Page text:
INTERVIEW with Wavy Gravy

filmwax's Adam Schartoff with Wavy Gravy; photo credit: Michelle Esrick (c) 2011

Wavy Gravy — counterculture icon, court jester of the war protest movement, clown emcee of Woodstock, one of Ken Kesey’s original Merry Pranksters and King Hippie of The Hog Farm —was visiting the West Village recently. The man once long ago known as poet Hugh Romney was helping filmmaker Michelle Esrick promote her new documentary “Saint Misbehavin’: The Wavy Gravy Movie”.

Wavy was as mischievous and fun as ever.  He was also enthusiastic to talk about his current work raising money for cataract surgery around the world and Camp Winnarainbow, the summer camp he and his wife Jahanara run.

Dressed in his usual tie-dyed T-shirt and bowler hat, he proceeded to wave a rubber fish, mounted at the end of flexible rod, in my face making the fish kiss me.

When I asked him if he thought the political work done over the Internet is as effective as getting out there on the streets like in the old days he said, “I just don’t know. It’s what’s taking place now. And now is all there is.  Eternity now, I always say.”

Wavy Gravy with SAINT MISBEHAVIN' filmmaker Michelle Esrick; photo credit: Adam Schartoff (c) 2011

While reading up on Wavy Gravy, it occurred to me how many of my questions would begin with the words, “Is it true…?”  Like, Is it true that Lenny Bruce managed you? Is it true you shared a room with Bob Dylan over The Gaslight and that he wrote “A Hard Rain’s a-Gonna Fall” on your typewriter?  I mean the list goes on and on.

“It wasn’t a private apartment, by the way,” said Wavy.  “It was part of The Gaslight, upstairs.  Dylan had got me to come back there and the room was part of the deal. I think we kicked Bill Cosby out of there, as a matter of fact. He was still a student at Temple, I think. I’m not sure.”

Wavy was doing spoken word at this time. “Then I began to do stand-up improvisation.  Rants, I guess you could call them. Then I started doing more true stuff about my life rather than making up jokes. In fact, joke telling is definitely not my thing. True stories are what I do. And some of them are funny.  Some of them are very funny,” he emphasized.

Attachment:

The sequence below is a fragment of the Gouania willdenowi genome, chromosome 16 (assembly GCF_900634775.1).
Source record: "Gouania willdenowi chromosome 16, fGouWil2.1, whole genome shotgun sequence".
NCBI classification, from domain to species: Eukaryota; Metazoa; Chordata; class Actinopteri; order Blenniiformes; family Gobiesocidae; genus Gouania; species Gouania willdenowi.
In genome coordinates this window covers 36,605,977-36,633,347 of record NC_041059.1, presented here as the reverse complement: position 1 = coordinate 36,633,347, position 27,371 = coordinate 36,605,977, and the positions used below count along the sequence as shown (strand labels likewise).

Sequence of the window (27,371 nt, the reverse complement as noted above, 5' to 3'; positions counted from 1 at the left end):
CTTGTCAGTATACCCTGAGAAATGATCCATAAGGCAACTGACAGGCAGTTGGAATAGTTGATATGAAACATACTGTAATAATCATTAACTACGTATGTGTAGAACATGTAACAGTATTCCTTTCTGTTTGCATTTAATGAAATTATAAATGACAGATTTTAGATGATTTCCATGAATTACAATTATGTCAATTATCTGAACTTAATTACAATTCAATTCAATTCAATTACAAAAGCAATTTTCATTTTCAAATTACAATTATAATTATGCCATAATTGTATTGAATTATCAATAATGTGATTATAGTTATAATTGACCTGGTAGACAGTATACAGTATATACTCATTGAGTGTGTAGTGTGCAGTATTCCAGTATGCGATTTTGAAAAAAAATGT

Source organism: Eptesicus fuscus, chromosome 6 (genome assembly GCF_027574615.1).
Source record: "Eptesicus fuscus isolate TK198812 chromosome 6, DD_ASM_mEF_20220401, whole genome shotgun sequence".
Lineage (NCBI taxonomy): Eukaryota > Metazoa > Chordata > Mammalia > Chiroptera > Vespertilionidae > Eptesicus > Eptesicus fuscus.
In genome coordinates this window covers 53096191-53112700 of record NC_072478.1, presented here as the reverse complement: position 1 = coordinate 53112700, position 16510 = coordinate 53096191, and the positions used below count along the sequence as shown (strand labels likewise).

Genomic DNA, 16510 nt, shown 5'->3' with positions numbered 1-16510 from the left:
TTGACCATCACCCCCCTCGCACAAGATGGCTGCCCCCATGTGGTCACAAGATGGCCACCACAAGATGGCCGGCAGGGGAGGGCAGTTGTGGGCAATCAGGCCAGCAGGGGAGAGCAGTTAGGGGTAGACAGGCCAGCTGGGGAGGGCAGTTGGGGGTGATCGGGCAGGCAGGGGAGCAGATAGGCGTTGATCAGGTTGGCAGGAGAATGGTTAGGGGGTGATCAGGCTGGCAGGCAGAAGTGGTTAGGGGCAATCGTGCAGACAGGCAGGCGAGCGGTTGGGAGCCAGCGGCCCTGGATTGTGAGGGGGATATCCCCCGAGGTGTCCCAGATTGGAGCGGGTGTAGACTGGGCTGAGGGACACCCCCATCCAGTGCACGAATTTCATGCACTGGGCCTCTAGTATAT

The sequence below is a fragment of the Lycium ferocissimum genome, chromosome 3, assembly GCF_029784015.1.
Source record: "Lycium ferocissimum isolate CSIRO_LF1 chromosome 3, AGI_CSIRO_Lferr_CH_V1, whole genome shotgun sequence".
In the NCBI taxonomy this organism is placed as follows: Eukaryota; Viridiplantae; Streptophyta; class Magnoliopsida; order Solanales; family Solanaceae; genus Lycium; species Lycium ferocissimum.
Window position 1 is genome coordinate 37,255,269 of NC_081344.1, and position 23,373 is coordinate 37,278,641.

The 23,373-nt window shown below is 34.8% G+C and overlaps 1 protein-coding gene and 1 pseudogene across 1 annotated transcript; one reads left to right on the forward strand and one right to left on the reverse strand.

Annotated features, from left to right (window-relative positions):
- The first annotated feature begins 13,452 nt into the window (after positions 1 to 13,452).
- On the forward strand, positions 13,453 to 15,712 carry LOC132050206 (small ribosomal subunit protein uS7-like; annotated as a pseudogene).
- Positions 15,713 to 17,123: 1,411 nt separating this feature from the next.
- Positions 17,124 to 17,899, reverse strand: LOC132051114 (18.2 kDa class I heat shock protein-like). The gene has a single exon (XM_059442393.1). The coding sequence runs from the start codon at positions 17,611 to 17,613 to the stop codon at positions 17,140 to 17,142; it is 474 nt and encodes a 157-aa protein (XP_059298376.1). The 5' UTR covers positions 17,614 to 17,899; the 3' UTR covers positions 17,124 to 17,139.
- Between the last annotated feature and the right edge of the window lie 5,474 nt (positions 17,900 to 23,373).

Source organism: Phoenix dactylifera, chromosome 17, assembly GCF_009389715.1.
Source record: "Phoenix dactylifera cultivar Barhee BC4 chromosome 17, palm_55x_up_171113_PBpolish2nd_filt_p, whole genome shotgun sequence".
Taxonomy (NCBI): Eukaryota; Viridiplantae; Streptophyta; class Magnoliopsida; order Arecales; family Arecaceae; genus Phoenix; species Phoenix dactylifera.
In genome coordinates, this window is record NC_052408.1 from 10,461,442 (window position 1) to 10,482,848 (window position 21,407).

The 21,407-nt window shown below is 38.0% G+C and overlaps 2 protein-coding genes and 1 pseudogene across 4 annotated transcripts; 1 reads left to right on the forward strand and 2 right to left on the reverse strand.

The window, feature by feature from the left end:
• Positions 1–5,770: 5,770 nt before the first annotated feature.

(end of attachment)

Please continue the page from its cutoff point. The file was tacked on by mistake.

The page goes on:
“When you laugh at stuff, your defenses go down and you’re able to hear something like ‘Nobody for President!’ Holy Smokes! And you think about it. At first it’s just a hoot.  But then there’s an owl behind that hoot.”

What I learned from watching the documentary is that the Wavy of today is as relevant as he was back in the ’60s. Not only because we need peace in the world now more than ever but also because of the practical work he’s doing with the Seva Foundation and fundraising for cataract surgeries all around the world.

Esrick said, “Someone wrote to me today and said, ‘I saw your film and every bit of cynicism drained out of my body.’ I find when I’m around Wavy, I’m able to hear more clearly and I’m able to see a little more clearly. Bob Weir [founding member of the Grateful Dead] says when he’s around Wavy everything just comes into focus.”

In making the film Esrick says she learned a lot about Wavy, but about herself, too.  “I had to give birth to myself many times over to make this film. It was very hard,” she admitted.

“One thing I am good at is calling up people I admire, like D.A. Pennebaker [co-director of “Don’t Look Back” and the recent “King of Pastries,” who served as executive producer on the film], and asking them to mentor me. He said yes for some reason, and we became very close. I pay attention to what the universe puts in front of me,” Esrick added.

And what did she learn about Wavy? “Well, he has been married to a wonderful woman for 45 years.  I asked a lot of people that in interviews, what did Wavy teach you. I love what Bob Weir said: ‘It’s not what he taught me, but that he affirmed what I already knew.’ I already felt in my heart that it’s all about service to others. About being useful.”

Esrick also comes from a background of progressive activism.  “One of the reasons why I want “Saint Misbehavin’” to succeed is so people can come together and watch it as a community,” she said. “I mean, I can stay on my computer all day.”

The Facebook page for the movie already has 8,000 fans. “It’s a wonderful and effective way to communicate with people around the world,” she said.  “But in terms of really connecting with people, it’s not the same. I know I really grow as an artist when I am around other artists.  I can only spend so much time alone when I’m creating in my apartment.  But when I get together with other artists, it really fuels me.”

And what did Wavy learn being the subject of a documentary? “It was just so wonderful seeing the next generation of kids on camera,” he said.  “There was a moment where one of the kids we took into our family repeated a line that I taught him — it makes it into the movie. It’s from Ken Kesey: ‘Always put your good where it will do the most.’  I saw this youngster saying it, and I found myself re-affirming myself, if that makes any sense.”

Article originally appeared:

Leave a Reply